Wednesday, September 22, 2010

Reflections for September 22, 2010

"Staying The Course"

(If you have not read the last two entries on my blog, it would help your understanding of this portion to read them.)

Earlier, I wrote about two lessons learned early in my search for information on being a better husband. The first was the importance of my wife knowing she had first place in my life. The second lesson showed me the many ways I had injured her spirit. This is the starting point for this final segment.

In Smalley’s book, If He Only Knew, there is a chapter that deals with the ways men injure their wives emotionally. He listed 122 things men do to injure their wives’ spirits. While I could truthfully say I had never intentionally done anything to hurt my wife physically or emotionally, I had done most of the things on the list. I had done them because I was clueless to the needs she had. I was clueless no more. It was time for me to do my part to rectify the mistakes I had made.

My attempts to rectify my mistakes were sometimes clumsy. She did not always welcome my efforts. Years of insensitivity had made her suspicious of my motives. With each two steps forward, I took a step backward. The good news is, if you follow each backward step with two forward ones, you reach your destination. This has been the mark of our marriage. While we have not arrived, we feel ourselves getting closer each day.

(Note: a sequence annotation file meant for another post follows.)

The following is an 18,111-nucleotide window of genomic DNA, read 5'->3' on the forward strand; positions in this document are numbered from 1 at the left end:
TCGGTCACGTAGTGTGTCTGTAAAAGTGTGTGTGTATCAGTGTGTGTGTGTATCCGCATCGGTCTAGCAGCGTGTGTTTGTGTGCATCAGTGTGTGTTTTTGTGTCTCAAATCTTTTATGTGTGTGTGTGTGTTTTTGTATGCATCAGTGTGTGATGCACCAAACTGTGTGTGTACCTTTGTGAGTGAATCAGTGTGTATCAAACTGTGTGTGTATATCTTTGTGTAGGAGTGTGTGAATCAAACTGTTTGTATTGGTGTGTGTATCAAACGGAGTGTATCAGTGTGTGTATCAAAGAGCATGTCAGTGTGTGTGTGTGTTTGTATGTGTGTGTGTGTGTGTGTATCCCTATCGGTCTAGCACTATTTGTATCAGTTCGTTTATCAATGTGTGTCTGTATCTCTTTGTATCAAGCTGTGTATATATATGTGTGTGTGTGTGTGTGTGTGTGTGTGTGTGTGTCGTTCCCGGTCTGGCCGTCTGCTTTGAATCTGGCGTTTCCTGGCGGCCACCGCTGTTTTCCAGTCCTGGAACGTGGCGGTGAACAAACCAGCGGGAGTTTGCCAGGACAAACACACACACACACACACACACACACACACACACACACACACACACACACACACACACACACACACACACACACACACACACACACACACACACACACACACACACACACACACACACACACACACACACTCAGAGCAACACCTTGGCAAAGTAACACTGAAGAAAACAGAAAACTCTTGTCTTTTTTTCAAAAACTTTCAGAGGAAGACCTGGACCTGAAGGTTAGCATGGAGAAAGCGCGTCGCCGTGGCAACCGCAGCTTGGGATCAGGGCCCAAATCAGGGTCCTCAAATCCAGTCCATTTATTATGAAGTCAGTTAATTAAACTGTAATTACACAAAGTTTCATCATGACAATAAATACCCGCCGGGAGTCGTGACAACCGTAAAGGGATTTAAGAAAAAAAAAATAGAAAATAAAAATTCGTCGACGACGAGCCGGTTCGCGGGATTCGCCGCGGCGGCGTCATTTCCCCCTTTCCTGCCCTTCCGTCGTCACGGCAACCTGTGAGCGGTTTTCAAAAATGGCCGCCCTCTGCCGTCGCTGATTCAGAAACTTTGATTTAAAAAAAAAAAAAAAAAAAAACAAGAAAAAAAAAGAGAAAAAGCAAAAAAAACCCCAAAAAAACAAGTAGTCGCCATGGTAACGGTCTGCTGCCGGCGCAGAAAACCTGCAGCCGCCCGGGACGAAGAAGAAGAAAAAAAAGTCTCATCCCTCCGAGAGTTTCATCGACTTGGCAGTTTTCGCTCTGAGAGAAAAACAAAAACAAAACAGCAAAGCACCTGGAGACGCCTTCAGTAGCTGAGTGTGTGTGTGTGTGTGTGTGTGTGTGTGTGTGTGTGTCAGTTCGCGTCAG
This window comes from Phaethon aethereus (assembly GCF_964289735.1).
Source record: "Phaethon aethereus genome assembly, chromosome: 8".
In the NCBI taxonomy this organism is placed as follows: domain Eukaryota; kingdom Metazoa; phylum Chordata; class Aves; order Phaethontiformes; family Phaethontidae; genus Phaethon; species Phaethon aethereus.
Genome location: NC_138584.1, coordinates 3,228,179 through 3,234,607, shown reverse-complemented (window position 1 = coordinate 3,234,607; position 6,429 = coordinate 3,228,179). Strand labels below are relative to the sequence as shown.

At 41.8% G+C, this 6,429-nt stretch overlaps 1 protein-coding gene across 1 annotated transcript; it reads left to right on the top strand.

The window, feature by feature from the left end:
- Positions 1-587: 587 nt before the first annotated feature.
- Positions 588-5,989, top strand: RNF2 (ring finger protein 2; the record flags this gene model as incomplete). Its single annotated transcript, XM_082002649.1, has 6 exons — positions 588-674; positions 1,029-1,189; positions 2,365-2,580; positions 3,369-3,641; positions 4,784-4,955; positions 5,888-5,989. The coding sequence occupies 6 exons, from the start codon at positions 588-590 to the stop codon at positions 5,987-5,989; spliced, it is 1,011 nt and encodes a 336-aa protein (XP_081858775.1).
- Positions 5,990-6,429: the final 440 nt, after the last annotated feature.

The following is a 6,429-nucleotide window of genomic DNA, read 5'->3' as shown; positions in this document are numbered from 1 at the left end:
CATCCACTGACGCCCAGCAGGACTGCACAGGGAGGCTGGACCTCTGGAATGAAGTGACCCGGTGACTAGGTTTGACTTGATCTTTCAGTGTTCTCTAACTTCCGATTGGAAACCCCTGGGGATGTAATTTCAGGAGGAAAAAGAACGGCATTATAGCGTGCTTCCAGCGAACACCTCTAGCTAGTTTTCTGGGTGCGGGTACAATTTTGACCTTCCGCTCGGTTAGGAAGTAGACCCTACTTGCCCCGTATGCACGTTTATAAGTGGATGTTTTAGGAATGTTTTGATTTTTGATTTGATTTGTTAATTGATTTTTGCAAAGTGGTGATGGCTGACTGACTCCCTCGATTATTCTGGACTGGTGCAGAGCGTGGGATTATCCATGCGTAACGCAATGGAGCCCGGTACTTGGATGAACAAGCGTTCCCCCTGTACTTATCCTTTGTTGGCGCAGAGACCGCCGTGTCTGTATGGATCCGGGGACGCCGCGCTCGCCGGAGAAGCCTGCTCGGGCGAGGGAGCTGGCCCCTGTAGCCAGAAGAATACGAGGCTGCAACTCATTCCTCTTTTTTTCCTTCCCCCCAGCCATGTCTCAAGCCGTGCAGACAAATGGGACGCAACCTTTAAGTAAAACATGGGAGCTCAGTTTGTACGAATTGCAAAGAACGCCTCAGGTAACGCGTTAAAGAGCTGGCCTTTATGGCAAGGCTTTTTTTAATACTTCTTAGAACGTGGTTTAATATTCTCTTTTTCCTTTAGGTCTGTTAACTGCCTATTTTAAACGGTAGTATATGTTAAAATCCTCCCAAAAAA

During our journey we have come to appreciate the term “help meet” in the Bible. It is a term that means to complete. It can be illustrated with a lock and a key. A lock or a key without each other can’t fulfill their purpose. Together, they can do all that they were intended to do.

This simple truth taught us to appreciate our many differences. I am an extremely choleric personality. My wife is a melancholy personality. I am a cognitive thinker. She is intuitive person who often thinks with her feelings. For years, we thought God must have a warped sense of humor to have placed us together. Today, we understand we need each other. Our differences make us stronger by giving us balance.

Last March, we celebrated the forty second year of our journey. For my part, the journey can be divided into three phases, ten clueless years, ten years of repairing the damage caused by the first ten years, and twenty years of moving forward as one. Each day I praise God for giving my wife and me the strength to honor the commitment we made forty-two years ago. That commitment held us together during the early years. It left us with only two options. One, we could stay together and make each other miserable for the remainder of our lives. Two, we could discover what was needed to fix our relationship and work at it. We are still working at it today. We have learned that our relationship can never be taken for granted. It is an ongoing project that we must develop each day.

It has not been easy but our blessings have been greater than our heartaches. At special times when our two sons, their wives, and our eight grandchildren join us, we count our blessings. When our boys call us a “Beaver Cleaver” family, we smile and know it has been worth all the work.

Today, we stand hand and hand facing our twilight years. My love for my wife is greater than it was the day we said our vows. I thank God each day we did not give up but stayed the course.

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